Our long evolutionary relationship with food is often hailed by anthropologists as one of the key milestones in human evolution.
About Alyssa Crittenden
Dr. Alyssa Crittenden is an Associate Professor of Anthropology at the University of Nevada, Las Vegas, where she is also an Adjunct Associate Professor in the School of Medicine. She received her M.A. and Ph.D. in Anthropology from the University of California, San Diego.
Dr. Crittenden's focus in anthropology is on behavioral ecology and nutritional anthropology. She does field research among the Hadza hunter-gatherers of Tanzania, East Africa. Her research interests include the evolution of the human diet, the evolution of childhood, and the origins of the division of labor between the sexes. Dr. Crittenden's work crosses several disciplines, including anthropology, psychology, ecology, nutrition, and human biology.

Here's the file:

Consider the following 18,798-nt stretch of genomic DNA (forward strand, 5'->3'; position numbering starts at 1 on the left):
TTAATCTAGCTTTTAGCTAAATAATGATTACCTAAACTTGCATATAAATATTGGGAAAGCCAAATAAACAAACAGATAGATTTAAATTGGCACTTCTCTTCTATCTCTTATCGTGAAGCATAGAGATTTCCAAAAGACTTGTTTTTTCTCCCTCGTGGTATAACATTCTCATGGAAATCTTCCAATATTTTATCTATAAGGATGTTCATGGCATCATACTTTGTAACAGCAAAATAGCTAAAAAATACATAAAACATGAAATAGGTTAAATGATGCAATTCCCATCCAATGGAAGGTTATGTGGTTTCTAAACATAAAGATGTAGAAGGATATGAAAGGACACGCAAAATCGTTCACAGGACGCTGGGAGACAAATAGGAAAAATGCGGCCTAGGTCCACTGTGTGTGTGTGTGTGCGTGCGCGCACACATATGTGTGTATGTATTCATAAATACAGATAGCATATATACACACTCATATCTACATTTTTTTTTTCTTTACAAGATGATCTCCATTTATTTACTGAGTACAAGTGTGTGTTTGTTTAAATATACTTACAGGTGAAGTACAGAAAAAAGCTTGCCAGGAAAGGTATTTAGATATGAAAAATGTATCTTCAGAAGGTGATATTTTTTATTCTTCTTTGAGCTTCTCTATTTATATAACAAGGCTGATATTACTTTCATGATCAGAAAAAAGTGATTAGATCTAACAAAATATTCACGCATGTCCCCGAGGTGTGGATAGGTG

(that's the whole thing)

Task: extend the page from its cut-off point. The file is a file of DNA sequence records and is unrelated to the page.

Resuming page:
Dr. Crittenden has received multiple awards for her research contributions, including the prestigious Nevada Regents' Rising Researcher Award for 2017. Her research on the role of honey in human evolution and her work on Hadza diet and the gut microbiome have been widely published in both top-tier academic journals and highlighted in popular outlets, such as National Geographic magazine, Smithsonian magazine, and Psychology Today. Dr. Crittenden has also appeared on the BBC, on PBS and NPR, as well as in several documentaries. Her research among the Hadza was the basis of a TED Talk for EDxUNLV in 2016.